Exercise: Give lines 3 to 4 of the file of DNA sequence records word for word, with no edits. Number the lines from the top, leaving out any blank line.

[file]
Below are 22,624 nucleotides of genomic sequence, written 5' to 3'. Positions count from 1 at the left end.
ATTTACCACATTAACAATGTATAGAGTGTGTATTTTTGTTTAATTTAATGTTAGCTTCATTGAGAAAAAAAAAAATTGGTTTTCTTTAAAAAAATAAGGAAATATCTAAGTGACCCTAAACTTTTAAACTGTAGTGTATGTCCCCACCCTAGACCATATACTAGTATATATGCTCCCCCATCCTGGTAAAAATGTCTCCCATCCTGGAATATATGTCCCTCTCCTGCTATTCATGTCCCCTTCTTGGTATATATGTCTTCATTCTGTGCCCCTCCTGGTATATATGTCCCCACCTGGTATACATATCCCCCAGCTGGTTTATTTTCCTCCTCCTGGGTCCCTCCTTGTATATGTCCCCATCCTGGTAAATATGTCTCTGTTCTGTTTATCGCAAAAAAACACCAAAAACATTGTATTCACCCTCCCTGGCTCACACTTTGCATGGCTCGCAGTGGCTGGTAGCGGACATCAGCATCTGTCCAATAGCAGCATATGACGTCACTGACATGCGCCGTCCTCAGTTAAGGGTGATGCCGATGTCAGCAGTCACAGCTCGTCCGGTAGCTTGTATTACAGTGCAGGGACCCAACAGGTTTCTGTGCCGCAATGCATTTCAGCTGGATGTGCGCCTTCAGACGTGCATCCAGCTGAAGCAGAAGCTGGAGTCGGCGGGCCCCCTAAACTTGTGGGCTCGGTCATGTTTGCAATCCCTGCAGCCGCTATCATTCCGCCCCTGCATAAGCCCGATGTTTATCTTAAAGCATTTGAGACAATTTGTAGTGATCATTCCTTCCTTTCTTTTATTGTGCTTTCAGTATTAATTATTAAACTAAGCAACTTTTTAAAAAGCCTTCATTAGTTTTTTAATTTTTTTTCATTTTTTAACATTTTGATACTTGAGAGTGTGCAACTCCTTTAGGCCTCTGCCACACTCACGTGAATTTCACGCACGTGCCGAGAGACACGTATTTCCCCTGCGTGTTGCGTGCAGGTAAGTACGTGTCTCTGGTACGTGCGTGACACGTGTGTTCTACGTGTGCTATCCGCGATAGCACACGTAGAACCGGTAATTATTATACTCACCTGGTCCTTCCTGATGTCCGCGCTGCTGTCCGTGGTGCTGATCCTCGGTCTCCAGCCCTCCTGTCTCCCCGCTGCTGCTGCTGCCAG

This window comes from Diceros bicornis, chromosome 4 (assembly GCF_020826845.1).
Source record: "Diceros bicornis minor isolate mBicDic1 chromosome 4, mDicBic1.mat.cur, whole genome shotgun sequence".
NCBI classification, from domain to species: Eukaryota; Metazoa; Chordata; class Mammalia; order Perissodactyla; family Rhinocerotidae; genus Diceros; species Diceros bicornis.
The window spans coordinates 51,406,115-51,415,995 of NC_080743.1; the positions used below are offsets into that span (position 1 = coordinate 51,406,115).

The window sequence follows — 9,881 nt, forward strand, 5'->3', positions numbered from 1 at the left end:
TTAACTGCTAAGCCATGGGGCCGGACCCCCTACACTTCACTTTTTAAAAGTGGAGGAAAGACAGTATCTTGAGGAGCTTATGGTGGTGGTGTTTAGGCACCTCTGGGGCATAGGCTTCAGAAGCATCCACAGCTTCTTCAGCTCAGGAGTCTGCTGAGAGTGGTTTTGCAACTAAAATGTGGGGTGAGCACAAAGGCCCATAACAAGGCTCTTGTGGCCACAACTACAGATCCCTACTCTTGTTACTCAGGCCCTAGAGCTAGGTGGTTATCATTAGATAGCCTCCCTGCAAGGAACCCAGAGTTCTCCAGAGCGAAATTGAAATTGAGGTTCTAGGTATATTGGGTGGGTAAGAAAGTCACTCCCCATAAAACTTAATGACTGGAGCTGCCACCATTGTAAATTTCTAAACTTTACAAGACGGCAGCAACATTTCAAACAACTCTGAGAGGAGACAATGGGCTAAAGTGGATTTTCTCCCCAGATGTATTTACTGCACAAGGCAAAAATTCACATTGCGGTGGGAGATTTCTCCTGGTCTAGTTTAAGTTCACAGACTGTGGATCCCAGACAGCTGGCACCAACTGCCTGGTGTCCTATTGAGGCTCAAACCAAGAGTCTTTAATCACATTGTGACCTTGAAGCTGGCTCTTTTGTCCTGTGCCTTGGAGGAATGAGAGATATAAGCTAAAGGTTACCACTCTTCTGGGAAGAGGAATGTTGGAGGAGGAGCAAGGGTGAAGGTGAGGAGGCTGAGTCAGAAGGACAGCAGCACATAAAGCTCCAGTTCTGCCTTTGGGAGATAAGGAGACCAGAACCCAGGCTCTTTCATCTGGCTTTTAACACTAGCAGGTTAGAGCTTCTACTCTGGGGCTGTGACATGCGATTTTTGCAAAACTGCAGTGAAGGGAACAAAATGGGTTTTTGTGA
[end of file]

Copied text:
This window comes from Diceros bicornis, chromosome 4 (assembly GCF_020826845.1).
Source record: "Diceros bicornis minor isolate mBicDic1 chromosome 4, mDicBic1.mat.cur, whole genome shotgun sequence".